The typical time spent in scheduled learning activities (lectures, tutorials, seminars, practicals), independent self-study or placement is shown for each year of the programme based on the most popular course choices selected by students.
How the programme is assessed
The typical percentage of assessment methods broken down by written examination, coursework or practical exams is shown for each year of the programme based on the most popular course choices selected by students.
Learning Methodscheduled: 28%
Learning Methodscheduled: 18%
Learning Methodscheduled: 15%
Learning Methodscheduled: 12%
Why Study Film & Visual Culture and Sociology?
Why Film & Visual Culture
- A curriculum which perfectly balances creativity with broad study, theory and critical analysis as you learn to think within the movements of cinema, and pursue questions beyond the film frame.
- Director's Cut, the University’s popular events series which invites leading international film-makers onto campus for masterclasses with students, and packed public 'in conversation' events, filmed for the web and for teaching.
- Sir David Attenborough, Nicholas Roeg, John Akomfrah, Raul Ruiz, Kevin MacDonald, and film editor Peter Lambert (Love Actually to Twilight Saga) all among previous guests for Director's Cut.
- The George Washington Wilson Centre for Visual Culture, promoting interest and organising events in visual culture, including film, photography, art history, anthropology and museum studies.
- A programme which also looks at the practical elements of film and visual culture, including the production and circulation of film.
- A packed campus programme of student and public events, exhibitions, seminars, café discussions and film showings, including the annual May Festival which features Director’s Cut events as highlights of each spring's programme.
- Strong emphasis on applied learning as well as theory, so you develop a range of practical skills that will give you a good grounding in your future career.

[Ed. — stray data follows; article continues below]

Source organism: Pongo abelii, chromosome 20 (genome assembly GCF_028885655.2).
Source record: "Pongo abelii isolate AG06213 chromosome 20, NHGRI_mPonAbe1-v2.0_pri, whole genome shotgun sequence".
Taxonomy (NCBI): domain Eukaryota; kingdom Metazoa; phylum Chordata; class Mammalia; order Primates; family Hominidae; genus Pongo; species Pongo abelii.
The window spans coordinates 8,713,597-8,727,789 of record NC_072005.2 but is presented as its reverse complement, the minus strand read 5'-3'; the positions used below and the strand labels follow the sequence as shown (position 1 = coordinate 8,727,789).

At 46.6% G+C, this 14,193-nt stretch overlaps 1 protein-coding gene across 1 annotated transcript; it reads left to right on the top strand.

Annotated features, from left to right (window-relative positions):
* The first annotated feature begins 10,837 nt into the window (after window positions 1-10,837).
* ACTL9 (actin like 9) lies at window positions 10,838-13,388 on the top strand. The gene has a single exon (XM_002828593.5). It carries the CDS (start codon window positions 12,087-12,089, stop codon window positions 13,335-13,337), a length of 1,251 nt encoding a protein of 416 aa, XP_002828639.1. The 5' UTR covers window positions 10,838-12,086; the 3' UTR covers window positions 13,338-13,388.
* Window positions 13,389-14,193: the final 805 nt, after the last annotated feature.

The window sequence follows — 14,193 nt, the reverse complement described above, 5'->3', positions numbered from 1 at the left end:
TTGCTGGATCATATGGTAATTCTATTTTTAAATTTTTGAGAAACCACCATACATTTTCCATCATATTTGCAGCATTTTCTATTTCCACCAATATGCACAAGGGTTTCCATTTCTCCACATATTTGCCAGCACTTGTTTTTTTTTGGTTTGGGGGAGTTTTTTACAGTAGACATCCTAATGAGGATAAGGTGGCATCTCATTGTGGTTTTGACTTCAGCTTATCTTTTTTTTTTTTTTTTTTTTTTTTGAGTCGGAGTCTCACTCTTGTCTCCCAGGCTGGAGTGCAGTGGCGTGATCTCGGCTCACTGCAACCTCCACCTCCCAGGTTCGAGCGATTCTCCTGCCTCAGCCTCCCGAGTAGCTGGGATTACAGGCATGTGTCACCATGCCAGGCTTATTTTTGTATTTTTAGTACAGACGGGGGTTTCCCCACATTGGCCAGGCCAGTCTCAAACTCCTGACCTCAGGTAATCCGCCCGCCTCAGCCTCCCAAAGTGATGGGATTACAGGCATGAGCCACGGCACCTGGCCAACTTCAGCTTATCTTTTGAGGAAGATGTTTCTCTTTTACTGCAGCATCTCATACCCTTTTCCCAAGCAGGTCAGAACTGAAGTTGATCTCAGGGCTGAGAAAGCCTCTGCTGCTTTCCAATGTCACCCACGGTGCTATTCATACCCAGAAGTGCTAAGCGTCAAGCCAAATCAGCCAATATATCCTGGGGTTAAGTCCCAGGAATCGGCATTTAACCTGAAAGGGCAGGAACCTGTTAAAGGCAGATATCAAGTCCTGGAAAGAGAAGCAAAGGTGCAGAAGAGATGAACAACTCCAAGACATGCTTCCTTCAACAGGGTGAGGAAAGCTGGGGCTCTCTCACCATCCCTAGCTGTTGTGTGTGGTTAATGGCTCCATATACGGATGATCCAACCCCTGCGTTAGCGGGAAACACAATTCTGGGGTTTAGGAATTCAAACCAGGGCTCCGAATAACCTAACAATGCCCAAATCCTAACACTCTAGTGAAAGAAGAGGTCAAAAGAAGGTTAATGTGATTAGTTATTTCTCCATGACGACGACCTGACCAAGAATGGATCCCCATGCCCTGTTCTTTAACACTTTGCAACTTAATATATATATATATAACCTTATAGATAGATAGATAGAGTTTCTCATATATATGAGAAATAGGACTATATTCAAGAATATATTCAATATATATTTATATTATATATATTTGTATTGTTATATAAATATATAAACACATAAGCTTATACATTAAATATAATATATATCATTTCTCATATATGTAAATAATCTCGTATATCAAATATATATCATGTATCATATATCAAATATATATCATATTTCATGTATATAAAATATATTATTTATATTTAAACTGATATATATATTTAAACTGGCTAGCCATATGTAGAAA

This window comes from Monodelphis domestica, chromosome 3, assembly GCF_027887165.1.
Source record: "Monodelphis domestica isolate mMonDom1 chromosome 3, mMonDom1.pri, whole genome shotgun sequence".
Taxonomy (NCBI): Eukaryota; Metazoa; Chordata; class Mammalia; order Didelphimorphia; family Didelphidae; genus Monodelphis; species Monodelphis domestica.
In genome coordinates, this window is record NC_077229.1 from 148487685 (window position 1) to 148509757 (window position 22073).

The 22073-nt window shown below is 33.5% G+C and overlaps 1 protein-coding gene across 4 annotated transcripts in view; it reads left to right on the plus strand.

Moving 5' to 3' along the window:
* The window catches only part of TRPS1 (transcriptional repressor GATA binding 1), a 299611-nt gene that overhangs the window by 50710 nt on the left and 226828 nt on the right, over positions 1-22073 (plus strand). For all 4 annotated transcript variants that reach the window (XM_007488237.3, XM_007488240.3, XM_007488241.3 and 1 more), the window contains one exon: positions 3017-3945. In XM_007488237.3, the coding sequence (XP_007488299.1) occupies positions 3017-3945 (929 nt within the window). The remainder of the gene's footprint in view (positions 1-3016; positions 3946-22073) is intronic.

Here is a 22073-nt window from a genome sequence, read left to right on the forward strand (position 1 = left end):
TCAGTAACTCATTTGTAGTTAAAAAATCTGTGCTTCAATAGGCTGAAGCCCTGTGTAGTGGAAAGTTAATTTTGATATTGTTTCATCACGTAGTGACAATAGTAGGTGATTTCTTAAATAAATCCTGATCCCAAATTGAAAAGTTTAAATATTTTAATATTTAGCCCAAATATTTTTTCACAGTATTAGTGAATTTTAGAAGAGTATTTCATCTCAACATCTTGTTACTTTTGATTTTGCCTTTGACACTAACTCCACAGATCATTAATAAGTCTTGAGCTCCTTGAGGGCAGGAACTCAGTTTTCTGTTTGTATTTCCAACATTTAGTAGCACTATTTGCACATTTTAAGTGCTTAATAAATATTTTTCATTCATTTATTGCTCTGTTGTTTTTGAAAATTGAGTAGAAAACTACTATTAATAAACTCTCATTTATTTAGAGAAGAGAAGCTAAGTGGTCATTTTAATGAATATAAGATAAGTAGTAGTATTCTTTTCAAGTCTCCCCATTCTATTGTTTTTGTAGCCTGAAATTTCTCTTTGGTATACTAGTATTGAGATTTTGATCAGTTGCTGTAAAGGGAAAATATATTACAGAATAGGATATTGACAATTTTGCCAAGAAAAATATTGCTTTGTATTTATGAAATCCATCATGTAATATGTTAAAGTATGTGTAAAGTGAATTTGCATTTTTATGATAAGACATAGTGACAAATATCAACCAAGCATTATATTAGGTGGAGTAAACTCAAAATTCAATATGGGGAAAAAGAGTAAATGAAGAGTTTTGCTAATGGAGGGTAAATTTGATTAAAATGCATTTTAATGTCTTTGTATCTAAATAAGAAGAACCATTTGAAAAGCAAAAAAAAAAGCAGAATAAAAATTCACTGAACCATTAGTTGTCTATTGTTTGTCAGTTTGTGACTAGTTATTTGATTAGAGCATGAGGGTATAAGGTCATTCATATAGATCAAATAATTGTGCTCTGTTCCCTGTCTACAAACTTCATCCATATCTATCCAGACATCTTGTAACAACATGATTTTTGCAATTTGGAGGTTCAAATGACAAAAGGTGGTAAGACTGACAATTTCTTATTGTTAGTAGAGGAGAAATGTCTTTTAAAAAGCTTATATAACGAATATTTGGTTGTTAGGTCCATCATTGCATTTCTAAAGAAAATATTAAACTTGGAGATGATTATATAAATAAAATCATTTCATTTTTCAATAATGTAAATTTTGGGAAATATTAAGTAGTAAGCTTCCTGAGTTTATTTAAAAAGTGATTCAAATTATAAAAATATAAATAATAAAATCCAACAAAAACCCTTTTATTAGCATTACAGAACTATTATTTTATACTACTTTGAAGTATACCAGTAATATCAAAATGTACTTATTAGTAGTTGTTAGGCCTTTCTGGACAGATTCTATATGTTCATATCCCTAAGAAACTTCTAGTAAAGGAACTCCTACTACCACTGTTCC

- An exciting and flourishing cultural scene in north-east Scotland, including the independent Belmont Filmhouse which celebrates world cinema in all its brilliance and diversity, and frequently partners with this academic programme.
- The spectacular, award-winning Sir Duncan Rice Library providing a stunning, iconic and inspiring study environment with state-of-the-art learning technology and reference works on film and visual culture.
- An international reputation for our sociology research, and recognised by the UK’s Economic and Social Research Council (ESRC) as a centre for research training and supervision for postgraduate students.
- Teaching with a top rating of ‘Excellent’ in the most recent Teaching Quality Assessment.
- Consistently rated very highly, including by students in the National Student Survey (NSS) from whom we get great feedback.
- Sociology at Aberdeen is rated as 5th in the UK in the Complete University Guide 2017.
- The spectacular, award-winning Sir Duncan Rice Library with its top-class study environment, state-of-the-art technology, and extensive collection of sociology publications and resources for your study.
- A packed programme of student and public events, lectures, exhibitions, seminars, invited speakers, plus the annual May Festival, British Science Week and Being Human Festival regularly featuring Aberdeen research in social sciences.
- Participation in the European Social Survey, one of the largest and most reliable sources of data about Europeans’ attitudes, behaviours and experiences, with data from more than 350,000 individuals across 36 countries since 2002.